Our New York drama critic Simon Hale casts his eye over the Met’s production of Die Fledermaus.
“All I Want is More Champagne” cry the guests in a sparkling choral polka at Prince Orlofsky’s New Year’s Eve party of 1899, as a new century is ushered in.
The lively scene is one of the highlights of New York Metropolitan Opera’s new unceasingly bubbly production of Johann Strauss II’s operetta “Die Fledermaus”.
The jokes come thick and fast in this new English translation of the Viennese farce with lyrics by Jeremy Sams and dialogue by Douglas Carter Beane.
Some may be a little cheesy but they’ll leave you either grinning or groaning: “Why are you wearing a white collar?” asks Rosalinde (played by Susanna Phillips) of her husband Gabriel von Eisenstein (Christopher Maltman), as he secretly prepares to party rather than head to jail for assaulting a policeman.
“Because I’ve committed a white collar crime,” he replies. No wonder the characters are tired of each other’s company and ready to stray.
Fortunately soaring singing from a strong line-up of principals accompanies the stream of rhyming couplets, so we can’t help but giggle when Rosalinde’s returning lover Alfred (Michael Fabiano) craves: “Let’s canoodle, my strudel”. His frequent tenor eruptions throughout the show, however, are sheer joy.
Other jokes are a little closer to the bone: “Nothing bad could ever come out of Austria”, says Ida (Betsy Wolfe), a dancer in a musical show, and there are some juicy lines for English ears about the personal hygiene of the French.
Tipsy jailer Frosch (Danny Burstein) wins the top award for stand-up with a tour de force monologue that moves seamlessly from getting his von Eisensteins mixed up with his von Furstenbergs and Belafontes to an even more topical joke about dividing the clergy from the rent boys.
Tony award winner Paulo Szot, lauded for his Emile de Becque in the 2008 Broadway revival of South Pacific, takes on the role of Dr Falke with just as much panache. It is he that is responsible for the revenge plot on the von Eisensteins around which the operetta revolves.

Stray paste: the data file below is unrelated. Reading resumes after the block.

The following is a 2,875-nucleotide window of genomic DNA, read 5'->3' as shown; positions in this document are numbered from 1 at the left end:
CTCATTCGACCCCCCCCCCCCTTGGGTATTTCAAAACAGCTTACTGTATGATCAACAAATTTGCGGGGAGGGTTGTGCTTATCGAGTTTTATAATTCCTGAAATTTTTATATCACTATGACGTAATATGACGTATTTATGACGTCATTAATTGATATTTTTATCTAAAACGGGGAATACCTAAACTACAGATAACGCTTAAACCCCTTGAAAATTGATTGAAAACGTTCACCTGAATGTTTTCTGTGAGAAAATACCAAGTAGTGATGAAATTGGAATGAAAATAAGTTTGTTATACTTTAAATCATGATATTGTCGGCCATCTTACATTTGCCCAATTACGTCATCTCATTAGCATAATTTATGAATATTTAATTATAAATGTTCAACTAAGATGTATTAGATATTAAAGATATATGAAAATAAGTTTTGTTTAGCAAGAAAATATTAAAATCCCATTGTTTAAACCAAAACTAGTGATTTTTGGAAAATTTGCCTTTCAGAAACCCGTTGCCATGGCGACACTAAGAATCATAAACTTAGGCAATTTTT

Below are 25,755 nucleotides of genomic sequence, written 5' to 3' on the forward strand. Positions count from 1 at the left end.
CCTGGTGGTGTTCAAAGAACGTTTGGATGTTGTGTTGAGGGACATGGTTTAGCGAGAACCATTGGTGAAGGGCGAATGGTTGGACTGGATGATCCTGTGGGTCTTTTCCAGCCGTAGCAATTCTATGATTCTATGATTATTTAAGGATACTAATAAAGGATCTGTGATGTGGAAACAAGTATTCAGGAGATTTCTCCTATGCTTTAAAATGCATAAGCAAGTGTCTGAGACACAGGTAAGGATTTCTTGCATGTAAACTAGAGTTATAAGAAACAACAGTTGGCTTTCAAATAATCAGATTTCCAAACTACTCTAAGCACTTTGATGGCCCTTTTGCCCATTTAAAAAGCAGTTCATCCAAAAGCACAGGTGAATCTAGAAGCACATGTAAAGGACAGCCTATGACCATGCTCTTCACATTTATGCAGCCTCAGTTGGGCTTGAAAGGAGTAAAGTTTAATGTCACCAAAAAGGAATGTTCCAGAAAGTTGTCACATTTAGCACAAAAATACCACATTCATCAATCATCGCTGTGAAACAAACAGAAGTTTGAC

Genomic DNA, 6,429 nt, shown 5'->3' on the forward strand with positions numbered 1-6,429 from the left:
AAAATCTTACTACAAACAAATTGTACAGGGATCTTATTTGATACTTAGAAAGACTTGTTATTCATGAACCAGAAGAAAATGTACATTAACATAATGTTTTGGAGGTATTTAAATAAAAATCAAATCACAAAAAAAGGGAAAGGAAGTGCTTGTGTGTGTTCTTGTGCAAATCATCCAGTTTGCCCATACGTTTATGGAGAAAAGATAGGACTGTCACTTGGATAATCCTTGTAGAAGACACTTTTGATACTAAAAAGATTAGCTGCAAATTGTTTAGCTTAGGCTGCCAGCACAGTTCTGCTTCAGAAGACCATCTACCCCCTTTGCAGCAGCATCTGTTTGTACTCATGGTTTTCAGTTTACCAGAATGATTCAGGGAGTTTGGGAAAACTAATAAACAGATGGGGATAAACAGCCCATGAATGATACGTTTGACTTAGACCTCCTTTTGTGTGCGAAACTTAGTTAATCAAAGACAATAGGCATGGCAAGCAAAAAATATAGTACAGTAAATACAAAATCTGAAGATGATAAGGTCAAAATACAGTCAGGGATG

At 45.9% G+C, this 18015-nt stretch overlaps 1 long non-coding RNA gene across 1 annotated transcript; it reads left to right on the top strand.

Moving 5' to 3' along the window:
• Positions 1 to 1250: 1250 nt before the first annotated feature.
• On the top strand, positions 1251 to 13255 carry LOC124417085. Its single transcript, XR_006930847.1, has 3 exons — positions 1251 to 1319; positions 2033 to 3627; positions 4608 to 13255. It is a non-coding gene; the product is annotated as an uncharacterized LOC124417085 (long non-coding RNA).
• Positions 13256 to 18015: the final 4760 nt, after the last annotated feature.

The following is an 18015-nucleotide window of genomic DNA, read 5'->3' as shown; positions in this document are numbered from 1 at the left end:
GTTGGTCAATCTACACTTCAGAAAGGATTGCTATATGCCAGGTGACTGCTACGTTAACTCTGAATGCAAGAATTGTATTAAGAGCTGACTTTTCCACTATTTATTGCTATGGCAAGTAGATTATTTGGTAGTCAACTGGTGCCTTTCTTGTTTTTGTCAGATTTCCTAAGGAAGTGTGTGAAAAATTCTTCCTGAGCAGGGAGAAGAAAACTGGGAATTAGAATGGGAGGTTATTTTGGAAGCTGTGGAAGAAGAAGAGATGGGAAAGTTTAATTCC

Having been humiliated by them some years earlier for an incident that had led to him being known as “die fledermaus” – or bat – he has engineered an evening of deception in which von Eisenstein ends up seducing his own wife believing her to be an Hungarian countess.
Needless to say, in the best traditions of farce, the evening doesn’t end up quite the way that Dr Falke intended, as the couple – like the other main characters – discover by disguise the truth about themselves.
The sets and costumes by Robert Jones wonderfully parody the opulence of turn of the century Vienna, from the rich crimson drapes of the von Eisensteins’ drawing room, with its dominating Klimt-like portraits, to Orlofsky’s even more opulent ballroom with a half-dome of golden leaf covered branches where the guests revel in stunning black-and-gold clothes fit for a bat-themed festivity.
Conductor Adam Fischer keeps the wonderful melodies and waltzes at which Strauss excelled at their tuneful best from the great concert-piece overture to the jubilant finale in this four-hour show that ends just a few minutes short of midnight.
Die Fledermaus, Metropolitan Opera House, Lincoln Center, New York www.metoperafamily.org. Performances run through to 22nd February.